Among the many challenges for families is making sure there will always be enough money to provide lifetime care for their special needs children. The costs are daunting: therapies, housing, medical care, and education, to name just a few. One way to plan for this challenge is to set up a special needs trust. Families of modest means may hesitate, thinking they don’t have the savings to put money aside in a trust. A solution for them is to fund a special needs trust with life insurance. In these instances, a parent will take out a life insurance policy on his life to ensure that once he passes away, sufficient funds will be available to care for the special needs child.

How does it work?

The trust is the beneficiary of the life insurance policy, so the funds from the death benefit go straight to the trust when the insured person dies. Because the trust has been set up for the benefit of the special needs person, the money pays for that person’s care and support throughout her life.

What are the advantages of funding a special needs trust with life insurance?

The purpose of life insurance, in any situation, is to provide immediate funds to a family when its main breadwinner dies unexpectedly. This will ensure that the surviving family members can meet their basic needs without exhausting their savings or going into debt.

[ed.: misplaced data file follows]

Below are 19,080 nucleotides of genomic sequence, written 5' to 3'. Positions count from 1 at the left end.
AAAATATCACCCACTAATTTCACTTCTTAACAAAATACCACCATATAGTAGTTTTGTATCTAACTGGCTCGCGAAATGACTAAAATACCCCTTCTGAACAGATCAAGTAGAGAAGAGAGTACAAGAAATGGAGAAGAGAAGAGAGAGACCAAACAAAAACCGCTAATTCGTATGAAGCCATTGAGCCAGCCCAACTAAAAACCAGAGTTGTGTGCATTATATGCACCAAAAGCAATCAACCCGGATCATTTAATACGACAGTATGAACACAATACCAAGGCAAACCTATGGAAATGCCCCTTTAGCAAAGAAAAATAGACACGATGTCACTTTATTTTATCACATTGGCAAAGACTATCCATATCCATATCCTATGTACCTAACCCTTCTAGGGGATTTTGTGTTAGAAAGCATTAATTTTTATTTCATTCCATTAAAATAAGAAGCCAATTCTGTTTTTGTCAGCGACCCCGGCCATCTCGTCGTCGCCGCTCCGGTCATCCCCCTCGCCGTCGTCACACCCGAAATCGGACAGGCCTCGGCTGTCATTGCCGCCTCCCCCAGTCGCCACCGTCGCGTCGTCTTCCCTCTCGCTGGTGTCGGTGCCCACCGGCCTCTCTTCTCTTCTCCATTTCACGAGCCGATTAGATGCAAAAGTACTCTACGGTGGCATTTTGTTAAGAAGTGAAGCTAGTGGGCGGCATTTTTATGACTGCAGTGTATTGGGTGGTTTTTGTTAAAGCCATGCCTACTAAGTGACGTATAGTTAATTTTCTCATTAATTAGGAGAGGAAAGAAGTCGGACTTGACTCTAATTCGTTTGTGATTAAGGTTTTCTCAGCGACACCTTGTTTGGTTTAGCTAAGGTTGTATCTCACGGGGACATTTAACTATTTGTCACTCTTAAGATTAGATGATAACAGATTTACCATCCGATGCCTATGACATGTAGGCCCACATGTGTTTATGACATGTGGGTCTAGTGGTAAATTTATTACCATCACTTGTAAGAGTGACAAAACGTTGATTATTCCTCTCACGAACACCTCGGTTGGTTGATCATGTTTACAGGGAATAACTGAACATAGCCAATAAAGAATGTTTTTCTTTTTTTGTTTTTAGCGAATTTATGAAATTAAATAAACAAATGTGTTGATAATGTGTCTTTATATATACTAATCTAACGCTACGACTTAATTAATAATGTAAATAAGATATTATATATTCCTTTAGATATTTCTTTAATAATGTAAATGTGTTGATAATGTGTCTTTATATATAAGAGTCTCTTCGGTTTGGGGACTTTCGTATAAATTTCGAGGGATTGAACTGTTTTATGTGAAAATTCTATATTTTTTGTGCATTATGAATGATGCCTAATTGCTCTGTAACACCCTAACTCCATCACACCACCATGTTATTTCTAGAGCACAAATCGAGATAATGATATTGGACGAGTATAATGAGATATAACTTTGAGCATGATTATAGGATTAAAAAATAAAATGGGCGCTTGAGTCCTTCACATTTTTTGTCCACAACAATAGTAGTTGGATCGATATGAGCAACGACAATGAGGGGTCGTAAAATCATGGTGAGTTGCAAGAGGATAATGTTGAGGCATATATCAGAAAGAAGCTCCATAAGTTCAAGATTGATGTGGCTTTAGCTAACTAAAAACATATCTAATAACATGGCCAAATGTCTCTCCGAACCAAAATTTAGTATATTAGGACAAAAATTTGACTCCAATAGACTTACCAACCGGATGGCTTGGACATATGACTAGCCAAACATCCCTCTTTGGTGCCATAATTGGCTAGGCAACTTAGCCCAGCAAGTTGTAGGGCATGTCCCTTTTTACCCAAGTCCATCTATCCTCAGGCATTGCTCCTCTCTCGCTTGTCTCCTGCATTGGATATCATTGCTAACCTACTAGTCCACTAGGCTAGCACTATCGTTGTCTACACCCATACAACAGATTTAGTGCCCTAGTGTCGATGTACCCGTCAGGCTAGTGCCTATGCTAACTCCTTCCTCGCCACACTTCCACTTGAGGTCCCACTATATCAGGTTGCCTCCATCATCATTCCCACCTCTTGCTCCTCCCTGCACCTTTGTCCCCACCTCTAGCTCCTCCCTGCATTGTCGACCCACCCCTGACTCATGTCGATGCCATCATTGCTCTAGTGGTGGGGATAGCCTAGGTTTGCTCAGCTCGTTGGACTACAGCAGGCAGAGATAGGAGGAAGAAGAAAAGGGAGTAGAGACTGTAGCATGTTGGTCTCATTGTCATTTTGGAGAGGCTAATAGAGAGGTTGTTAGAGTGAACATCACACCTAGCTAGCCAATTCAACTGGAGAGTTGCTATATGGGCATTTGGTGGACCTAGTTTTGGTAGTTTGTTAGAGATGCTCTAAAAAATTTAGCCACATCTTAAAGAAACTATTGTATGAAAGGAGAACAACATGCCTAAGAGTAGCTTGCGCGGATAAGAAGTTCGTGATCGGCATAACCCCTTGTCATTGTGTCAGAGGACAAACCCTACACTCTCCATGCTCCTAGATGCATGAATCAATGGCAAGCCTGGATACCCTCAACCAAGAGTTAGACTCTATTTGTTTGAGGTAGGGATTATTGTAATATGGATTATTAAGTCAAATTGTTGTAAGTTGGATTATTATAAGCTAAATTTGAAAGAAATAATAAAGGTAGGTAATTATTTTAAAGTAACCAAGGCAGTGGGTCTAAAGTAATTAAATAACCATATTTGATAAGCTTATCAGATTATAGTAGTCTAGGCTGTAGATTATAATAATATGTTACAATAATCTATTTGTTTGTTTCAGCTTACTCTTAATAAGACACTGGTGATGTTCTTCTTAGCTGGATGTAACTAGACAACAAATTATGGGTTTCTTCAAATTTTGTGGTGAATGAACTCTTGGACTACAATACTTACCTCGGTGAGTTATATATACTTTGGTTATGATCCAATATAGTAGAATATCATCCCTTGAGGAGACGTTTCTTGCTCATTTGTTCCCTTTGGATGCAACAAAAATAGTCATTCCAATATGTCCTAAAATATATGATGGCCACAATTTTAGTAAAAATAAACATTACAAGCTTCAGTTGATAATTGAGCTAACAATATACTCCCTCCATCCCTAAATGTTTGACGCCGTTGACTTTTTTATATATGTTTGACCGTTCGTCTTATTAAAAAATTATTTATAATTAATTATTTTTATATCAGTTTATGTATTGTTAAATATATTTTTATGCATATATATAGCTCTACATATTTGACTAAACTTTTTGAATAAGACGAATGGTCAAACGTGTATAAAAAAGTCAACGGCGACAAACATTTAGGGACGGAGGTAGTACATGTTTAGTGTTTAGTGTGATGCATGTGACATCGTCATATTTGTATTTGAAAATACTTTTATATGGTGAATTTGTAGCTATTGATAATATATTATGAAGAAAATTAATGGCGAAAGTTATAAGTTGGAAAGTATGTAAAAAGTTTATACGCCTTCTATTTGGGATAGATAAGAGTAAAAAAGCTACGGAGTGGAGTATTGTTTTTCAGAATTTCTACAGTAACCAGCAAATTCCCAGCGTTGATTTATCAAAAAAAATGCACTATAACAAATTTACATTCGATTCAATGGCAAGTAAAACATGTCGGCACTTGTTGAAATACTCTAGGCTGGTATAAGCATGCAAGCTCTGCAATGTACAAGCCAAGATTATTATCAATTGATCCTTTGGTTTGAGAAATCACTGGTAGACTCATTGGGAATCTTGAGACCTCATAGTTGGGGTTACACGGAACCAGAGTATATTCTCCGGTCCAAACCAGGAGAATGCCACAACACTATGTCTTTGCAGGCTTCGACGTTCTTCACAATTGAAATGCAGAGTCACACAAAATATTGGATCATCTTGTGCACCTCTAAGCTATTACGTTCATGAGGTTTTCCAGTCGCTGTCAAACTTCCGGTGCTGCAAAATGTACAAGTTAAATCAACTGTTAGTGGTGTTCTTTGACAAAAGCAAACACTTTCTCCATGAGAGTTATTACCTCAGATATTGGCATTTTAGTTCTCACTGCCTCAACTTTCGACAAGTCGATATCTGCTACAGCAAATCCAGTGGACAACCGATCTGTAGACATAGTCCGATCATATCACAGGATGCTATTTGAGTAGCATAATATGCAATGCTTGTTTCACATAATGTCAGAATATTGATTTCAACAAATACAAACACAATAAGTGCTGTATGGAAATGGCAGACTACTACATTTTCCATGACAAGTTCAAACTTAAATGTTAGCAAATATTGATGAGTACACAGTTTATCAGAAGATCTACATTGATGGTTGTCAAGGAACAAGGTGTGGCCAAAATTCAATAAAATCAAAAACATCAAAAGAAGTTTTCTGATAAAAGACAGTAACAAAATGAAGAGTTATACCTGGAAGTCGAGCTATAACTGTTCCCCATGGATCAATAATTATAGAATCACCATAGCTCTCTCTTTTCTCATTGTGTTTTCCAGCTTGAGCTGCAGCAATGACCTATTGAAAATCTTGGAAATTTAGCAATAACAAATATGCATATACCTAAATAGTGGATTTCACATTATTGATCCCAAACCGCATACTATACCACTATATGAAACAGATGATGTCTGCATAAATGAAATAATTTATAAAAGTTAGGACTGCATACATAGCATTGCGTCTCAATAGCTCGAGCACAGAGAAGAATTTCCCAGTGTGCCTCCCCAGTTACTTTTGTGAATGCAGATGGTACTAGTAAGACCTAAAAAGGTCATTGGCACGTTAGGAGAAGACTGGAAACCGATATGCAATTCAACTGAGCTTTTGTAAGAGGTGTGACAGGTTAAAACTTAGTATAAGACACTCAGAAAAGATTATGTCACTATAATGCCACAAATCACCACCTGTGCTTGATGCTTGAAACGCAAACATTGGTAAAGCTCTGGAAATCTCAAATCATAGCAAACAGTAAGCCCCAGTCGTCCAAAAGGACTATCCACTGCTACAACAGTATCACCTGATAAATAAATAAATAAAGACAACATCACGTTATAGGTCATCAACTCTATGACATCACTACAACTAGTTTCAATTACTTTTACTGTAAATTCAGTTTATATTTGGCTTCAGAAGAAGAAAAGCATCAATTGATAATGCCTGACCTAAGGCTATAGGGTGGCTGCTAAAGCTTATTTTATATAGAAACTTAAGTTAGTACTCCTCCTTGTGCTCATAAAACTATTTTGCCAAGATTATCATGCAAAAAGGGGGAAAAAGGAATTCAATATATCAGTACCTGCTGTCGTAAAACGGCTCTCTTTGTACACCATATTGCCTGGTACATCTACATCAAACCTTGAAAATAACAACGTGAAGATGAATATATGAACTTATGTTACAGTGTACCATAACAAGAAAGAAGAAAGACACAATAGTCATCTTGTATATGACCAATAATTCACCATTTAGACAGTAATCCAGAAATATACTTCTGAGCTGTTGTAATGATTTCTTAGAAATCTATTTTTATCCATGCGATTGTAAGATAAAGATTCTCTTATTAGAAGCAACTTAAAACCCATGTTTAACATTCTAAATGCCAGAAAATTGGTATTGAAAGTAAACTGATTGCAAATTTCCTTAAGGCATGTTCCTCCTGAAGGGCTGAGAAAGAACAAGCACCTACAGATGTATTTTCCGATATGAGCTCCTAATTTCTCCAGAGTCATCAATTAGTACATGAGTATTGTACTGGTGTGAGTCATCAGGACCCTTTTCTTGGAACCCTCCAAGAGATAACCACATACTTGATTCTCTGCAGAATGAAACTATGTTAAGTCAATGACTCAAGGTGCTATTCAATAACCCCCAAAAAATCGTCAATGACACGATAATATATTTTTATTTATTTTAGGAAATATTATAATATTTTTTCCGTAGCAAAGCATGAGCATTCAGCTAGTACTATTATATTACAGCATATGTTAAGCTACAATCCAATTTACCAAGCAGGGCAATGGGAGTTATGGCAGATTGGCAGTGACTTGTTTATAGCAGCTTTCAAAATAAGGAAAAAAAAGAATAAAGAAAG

Having sufficient cash flow is critically important to families with special needs children. Essential services such as therapies, housing, and medical care should never be interrupted, especially in the event of an unexpected death.

Additionally, the death benefit of a life insurance policy flows to the trust quickly and usually free of taxation. And the amount of the death benefit is guaranteed and delivered as cash (not securities or bonds), so it is not subject to the ups and downs of the stock market.

What are some other considerations?

When considering life insurance, consult with your special needs planner to make sure you are applying for enough in benefit. If your policy is too small and you encounter health problems later on, you run the risk of becoming uninsurable and won’t be able to purchase more.

Also, understand the different types of life insurance needed to fund a special needs trust. Larry Hawley, a financial representative with The Vermont Agency says, “While arguments can be made for funding a trust using permanent insurance, term insurance, and/or second to die life insurance policies, every family’s situation is different and must be carefully evaluated on a case by case basis. The determinant factors are varied and yours will be unique. The truth remains, however: families with specific special needs should transfer the risk of the burden of financial care to a life insurance company and place the special needs trust as the primary beneficiary. Your strategy may be to accumulate the funds necessary for your loved one(s) to survive without you, but if a tragic life event ends that effort prematurely, the insurance policy immediately fulfills the need. What you want to happen will happen even if you’re not around to see it happen.”*

Lastly, don’t wait! Perhaps your health is at its best right now, depending on your age and health. If so, now is the best time to apply, for the highest rating and lowest premiums. Your special needs planner can help you decide whether funding a trust with life insurance is a good investment for your family, and if so, how much.


* TC110860(1019)1